Waterbirth: a national retrospective cohort study of factors associated with its use among women in England
H. Aughey,J. Jardine,N. Moitt,K. Fearon,J. Hawdon,D. Pasupathy,I. Urganci,NMPA Project Team &T. Harris
BMC Pregnancy and Childbirth volume 21, Article number: 256 (2021)
Waterbirth is widely available in English maternity settings for women who are not at increased risk of complications during labour. Immersion in water during labour is associated with a number of maternal benefits. However for birth in water the situation is less clear, with conclusive evidence on safety lacking and little known about the characteristics of women who give birth in water.
This retrospective cohort study uses electronic data routinely collected in the course of maternity care in England in 2015–16 to describe the proportion of births recorded as having occurred in water, the characteristics of women who experienced waterbirth and the odds of key maternal and neonatal complications associated with giving birth in water.
Data were obtained from three population level electronic datasets linked together for the purposes of a national audit of maternity care. The study cohort included women who had no risk factors requiring them to give birth in an obstetric unit according to national guidelines. Multivariate logistic regression models were used to examine maternal (postpartum haemorrhage of 1500mls or more, obstetric anal sphincter injury (OASI)) and neonatal (Apgar score less than 7, neonatal unit admission) outcomes associated with waterbirth.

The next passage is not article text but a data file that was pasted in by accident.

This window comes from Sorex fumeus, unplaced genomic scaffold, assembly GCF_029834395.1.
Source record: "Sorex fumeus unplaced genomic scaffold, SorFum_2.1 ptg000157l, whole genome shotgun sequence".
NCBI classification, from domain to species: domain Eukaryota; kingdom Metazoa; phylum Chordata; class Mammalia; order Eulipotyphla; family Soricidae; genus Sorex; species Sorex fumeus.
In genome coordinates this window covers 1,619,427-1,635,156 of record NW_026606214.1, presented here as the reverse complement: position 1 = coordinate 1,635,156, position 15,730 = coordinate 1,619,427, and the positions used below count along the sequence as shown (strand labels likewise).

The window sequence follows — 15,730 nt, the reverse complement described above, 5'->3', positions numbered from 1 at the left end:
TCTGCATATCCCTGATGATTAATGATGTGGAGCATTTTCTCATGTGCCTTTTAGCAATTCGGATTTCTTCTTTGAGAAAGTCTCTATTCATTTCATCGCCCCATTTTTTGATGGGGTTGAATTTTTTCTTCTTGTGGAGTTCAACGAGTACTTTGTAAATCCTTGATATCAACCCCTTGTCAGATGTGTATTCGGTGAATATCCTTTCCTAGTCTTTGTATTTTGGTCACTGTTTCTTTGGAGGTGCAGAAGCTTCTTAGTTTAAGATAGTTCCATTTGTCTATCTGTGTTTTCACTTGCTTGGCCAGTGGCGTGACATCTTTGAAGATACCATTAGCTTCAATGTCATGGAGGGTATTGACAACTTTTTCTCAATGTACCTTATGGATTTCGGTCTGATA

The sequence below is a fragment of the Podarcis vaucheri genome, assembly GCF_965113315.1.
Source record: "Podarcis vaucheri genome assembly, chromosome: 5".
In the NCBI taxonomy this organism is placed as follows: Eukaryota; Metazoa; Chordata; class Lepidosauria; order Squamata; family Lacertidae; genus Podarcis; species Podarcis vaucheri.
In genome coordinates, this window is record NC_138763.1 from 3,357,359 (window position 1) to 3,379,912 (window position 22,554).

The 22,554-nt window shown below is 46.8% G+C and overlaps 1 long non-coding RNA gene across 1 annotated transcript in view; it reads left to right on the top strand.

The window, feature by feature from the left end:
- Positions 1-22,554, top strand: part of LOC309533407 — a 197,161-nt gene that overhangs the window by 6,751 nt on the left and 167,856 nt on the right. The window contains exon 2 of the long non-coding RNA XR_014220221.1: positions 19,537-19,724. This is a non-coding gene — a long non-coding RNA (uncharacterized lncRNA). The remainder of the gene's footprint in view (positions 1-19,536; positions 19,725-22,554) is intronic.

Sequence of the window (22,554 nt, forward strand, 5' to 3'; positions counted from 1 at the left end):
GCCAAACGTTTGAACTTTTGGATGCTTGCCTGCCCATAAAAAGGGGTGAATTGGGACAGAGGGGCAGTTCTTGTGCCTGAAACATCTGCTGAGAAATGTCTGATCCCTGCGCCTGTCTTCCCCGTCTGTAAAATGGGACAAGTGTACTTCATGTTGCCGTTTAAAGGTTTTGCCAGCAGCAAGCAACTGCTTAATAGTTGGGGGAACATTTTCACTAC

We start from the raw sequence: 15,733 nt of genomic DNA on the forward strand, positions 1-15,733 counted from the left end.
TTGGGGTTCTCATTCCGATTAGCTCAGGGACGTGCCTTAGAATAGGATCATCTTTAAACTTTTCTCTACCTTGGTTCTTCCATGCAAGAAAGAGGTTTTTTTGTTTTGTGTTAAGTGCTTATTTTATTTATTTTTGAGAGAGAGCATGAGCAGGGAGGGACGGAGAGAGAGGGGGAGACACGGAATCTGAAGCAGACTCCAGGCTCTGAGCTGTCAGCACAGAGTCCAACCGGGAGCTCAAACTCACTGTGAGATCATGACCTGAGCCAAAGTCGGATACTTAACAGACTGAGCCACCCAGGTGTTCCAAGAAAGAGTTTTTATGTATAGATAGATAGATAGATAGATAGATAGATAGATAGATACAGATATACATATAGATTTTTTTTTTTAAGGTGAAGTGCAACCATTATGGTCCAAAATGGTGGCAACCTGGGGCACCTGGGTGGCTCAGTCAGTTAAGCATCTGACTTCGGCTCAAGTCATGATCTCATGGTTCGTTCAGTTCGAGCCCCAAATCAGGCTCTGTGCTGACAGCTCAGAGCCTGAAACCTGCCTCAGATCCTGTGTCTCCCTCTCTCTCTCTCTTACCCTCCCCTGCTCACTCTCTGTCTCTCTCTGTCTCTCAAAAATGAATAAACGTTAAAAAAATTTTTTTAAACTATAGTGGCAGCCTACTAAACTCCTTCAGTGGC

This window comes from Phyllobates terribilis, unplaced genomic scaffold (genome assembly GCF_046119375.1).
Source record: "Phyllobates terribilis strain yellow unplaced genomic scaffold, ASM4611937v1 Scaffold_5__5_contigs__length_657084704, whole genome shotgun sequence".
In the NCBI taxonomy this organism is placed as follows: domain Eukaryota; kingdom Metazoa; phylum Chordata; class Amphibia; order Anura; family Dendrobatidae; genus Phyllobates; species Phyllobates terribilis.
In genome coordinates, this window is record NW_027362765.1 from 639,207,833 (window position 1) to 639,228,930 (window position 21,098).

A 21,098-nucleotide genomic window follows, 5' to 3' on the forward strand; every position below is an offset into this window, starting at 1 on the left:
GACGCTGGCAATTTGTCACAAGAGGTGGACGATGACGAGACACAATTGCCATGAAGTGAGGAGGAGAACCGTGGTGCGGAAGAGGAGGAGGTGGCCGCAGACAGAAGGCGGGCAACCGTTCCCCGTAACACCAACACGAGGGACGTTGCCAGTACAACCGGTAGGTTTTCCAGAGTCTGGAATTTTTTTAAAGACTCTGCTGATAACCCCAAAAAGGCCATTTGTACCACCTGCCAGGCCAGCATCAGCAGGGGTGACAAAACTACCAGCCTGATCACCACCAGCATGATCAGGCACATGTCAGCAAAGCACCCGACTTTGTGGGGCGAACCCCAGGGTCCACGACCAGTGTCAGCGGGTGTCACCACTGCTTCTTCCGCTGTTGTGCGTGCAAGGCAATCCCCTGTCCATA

46,088 low and intermediate risk singleton term spontaneous vaginal births in 35 NHS Trusts in England were included in the analysis cohort. Of these 6264 (13.6%) were recorded as having occurred in water. Waterbirth was more likely in older women up to the age of 40 (adjusted odds ratio (adjOR) for age group 35–39 1.27, 95% confidence interval (1.15,1.41)) and less common in women under 25 (adjOR 18–24 0.76 (0.70, 0.82)), those of higher parity (parity ≥3 adjOR 0.56 (0.47,0.66)) or who were obese (BMI 30–34.9 adjOR 0.77 (0.70,0.85)). Waterbirth was also less likely in black (adjOR 0.42 (0.36, 0.51)) and Asian (adjOR 0.26 (0.23,0.30)) women and in those from areas of increased socioeconomic deprivation (most affluent versus least affluent areas adjOR 0.47 (0.43, 0.52)).
There was no association between delivery in water and low Apgar score (adjOR 0.95 (0.66,1.36)) or incidence of OASI (adjOR 1.00 (0.86,1.16)). There was an association between waterbirth and reduced incidence of postpartum haemorrhage (adjOR 0.68 (0.51,0.90)) and neonatal unit admission (adjOR 0.65 (0.53,0.78)).
In this large observational cohort study, there was no association between waterbirth and specific adverse outcomes for either the mother or the baby. There was evidence that white women from higher socioeconomic backgrounds were more likely to be recorded as giving birth in water. Maternity services should focus on ensuring equitable access to waterbirth.